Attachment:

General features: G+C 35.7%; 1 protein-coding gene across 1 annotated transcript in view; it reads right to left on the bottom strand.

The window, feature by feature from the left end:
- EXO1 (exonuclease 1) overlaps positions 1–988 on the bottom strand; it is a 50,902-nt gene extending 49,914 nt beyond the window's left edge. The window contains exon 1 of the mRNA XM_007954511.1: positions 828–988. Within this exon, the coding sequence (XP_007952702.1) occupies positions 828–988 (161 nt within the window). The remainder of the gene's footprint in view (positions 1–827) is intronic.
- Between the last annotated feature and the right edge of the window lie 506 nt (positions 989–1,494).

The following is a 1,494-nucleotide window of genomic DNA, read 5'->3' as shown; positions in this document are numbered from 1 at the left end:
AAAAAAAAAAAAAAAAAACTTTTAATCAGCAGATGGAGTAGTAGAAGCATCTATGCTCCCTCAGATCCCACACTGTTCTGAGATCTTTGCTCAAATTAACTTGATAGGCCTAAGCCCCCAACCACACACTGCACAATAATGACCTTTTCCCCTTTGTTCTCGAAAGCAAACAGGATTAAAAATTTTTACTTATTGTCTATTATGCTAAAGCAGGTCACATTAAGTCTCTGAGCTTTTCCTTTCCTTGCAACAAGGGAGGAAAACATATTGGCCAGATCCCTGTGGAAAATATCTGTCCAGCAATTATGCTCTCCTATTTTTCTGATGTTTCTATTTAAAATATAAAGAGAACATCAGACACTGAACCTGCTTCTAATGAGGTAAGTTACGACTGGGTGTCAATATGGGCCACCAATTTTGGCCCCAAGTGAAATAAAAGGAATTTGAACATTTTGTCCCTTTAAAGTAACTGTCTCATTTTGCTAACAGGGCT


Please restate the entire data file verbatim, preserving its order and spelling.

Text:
General features: G+C 35.7%; 1 protein-coding gene across 1 annotated transcript in view; it reads right to left on the bottom strand.

The window, feature by feature from the left end:
- EXO1 (exonuclease 1) overlaps positions 1–988 on the bottom strand; it is a 50,902-nt gene extending 49,914 nt beyond the window's left edge. The window contains exon 1 of the mRNA XM_007954511.1: positions 828–988. Within this exon, the coding sequence (XP_007952702.1) occupies positions 828–988 (161 nt within the window). The remainder of the gene's footprint in view (positions 1–827) is intronic.
- Between the last annotated feature and the right edge of the window lie 506 nt (positions 989–1,494).

The following is a 1,494-nucleotide window of genomic DNA, read 5'->3' as shown; positions in this document are numbered from 1 at the left end:
AAAAAAAAAAAAAAAAAACTTTTAATCAGCAGATGGAGTAGTAGAAGCATCTATGCTCCCTCAGATCCCACACTGTTCTGAGATCTTTGCTCAAATTAACTTGATAGGCCTAAGCCCCCAACCACACACTGCACAATAATGACCTTTTCCCCTTTGTTCTCGAAAGCAAACAGGATTAAAAATTTTTACTTATTGTCTATTATGCTAAAGCAGGTCACATTAAGTCTCTGAGCTTTTCCTTTCCTTGCAACAAGGGAGGAAAACATATTGGCCAGATCCCTGTGGAAAATATCTGTCCAGCAATTATGCTCTCCTATTTTTCTGATGTTTCTATTTAAAATATAAAGAGAACATCAGACACTGAACCTGCTTCTAATGAGGTAAGTTACGACTGGGTGTCAATATGGGCCACCAATTTTGGCCCCAAGTGAAATAAAAGGAATTTGAACATTTTGTCCCTTTAAAGTAACTGTCTCATTTTGCTAACAGGGCT